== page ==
And now China, the United States' No. 1 customer for scrap and trash, has began to turn away shipments of plastics and other materials contaminated with nonrecyclables under its newly launched Operation Green Fence. The initiative has put the brakes on the flow of recyclables out of United States ports, and the effects have ricocheted across the county. At recent conferences, even companies in Colorado that supply recyclable materials – mostly plastics – to producers have seen the effects, said Marjorie Griek, executive director of the Colorado Association for Recycling. As China rejects more materials, the supply builds up in the United States, driving down prices. Cities at the other end of the recycling chain could start to see lower offers for their materials, affecting their ability to fund their programs, Griek said.
The city of Durango is still calculating the costs and savings of single stream, though right now there is no difference between single stream and the city's previous source-separated system, Petersen said.
And while painful, those in the industry said Operation Green Fence was a needed wake-up call that jolted the industry to improve the quality and cleanliness of sorted materials.
“We were basically exporting trash to China, and that's not appropriate,” said Mark Thompson, owner of Phoenix Recycling in Durango.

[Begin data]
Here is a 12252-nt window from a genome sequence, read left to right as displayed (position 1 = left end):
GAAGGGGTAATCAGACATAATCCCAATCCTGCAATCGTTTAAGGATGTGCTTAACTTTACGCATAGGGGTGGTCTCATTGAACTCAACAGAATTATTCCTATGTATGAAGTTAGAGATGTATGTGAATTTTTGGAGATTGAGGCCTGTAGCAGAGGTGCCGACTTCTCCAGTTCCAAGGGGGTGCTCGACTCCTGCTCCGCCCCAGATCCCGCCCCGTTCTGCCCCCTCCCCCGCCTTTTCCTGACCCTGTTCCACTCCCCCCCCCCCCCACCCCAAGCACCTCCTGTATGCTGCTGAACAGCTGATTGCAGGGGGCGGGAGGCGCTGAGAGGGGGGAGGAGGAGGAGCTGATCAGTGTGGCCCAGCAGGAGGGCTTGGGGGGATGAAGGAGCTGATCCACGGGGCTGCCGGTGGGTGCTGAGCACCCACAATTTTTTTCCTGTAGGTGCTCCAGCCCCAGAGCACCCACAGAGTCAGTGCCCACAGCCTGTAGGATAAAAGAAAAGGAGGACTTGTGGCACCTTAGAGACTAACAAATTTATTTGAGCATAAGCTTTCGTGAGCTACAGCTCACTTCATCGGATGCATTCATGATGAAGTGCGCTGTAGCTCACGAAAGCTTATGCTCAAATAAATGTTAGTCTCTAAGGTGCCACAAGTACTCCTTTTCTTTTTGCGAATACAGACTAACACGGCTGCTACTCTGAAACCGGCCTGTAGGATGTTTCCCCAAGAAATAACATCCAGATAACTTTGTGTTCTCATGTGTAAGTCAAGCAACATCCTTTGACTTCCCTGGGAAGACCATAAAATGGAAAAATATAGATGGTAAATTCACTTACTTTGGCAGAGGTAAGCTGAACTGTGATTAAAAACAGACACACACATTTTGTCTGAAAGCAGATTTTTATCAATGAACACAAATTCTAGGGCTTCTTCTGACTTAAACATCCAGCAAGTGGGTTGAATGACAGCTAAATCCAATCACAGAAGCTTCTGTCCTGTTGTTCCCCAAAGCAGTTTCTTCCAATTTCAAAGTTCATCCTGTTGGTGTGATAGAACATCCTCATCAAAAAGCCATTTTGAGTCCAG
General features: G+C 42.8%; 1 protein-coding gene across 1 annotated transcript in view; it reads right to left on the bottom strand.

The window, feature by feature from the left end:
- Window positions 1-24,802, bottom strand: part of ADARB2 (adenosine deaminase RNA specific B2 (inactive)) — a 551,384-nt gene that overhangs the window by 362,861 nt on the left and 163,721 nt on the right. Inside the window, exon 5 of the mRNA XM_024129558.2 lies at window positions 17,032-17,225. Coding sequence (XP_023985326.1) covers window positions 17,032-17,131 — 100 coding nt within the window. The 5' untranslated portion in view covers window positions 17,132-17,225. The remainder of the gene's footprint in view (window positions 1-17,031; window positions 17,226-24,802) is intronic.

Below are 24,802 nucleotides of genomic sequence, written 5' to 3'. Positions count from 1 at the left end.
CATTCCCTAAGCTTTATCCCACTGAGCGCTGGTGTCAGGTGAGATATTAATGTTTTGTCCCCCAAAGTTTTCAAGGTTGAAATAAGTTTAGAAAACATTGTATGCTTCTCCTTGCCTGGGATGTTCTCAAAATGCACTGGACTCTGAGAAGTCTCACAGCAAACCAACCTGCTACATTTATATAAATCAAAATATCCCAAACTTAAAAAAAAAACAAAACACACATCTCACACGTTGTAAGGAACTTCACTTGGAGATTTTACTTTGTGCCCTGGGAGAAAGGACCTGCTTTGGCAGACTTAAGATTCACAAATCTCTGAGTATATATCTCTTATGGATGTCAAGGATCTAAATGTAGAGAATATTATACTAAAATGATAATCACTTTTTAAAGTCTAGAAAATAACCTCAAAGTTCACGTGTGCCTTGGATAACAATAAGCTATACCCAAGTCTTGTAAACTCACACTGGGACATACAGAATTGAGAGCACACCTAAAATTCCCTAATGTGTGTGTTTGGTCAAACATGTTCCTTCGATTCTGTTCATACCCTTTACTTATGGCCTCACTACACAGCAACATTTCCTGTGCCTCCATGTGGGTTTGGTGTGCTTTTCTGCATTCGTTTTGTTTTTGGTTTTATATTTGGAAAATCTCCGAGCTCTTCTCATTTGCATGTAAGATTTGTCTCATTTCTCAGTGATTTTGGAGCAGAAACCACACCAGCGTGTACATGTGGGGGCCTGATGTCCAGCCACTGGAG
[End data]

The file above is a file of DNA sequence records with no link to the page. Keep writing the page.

The end game
One of single stream's benefits, that it collects a much broader range of plastics, poses another challenge to closing the loop of the recycling system. The markets for No. 1 and No. 2 plastics are fairly well-established domestically, but the higher-numbered plastics have fewer established uses. That makes markets for those plastics harder to find and more volatile, said Fay Fisk, with Centennial Recycling, a Colorado company that brokers recyclable materials. Higher-numbered plastics also tend to be sent to overseas producers more often, which comes back to the trickiness of dealing with and depending on foreign markets, Fisk said. The American Chemistry Council's numerical system tries to put dozens of different materials into seven categories, the seventh of which is “other” and can mean anything, Thompson said. Sorting through the multitude can be difficult, he said.
The thing to remember though, is that if companies can reuse the recycled material, they will, Thompson said.
“This is a capitalist system, and people are buying this stuff,” he said. “There is no company that can (economically) buy stuff and then throw things away.”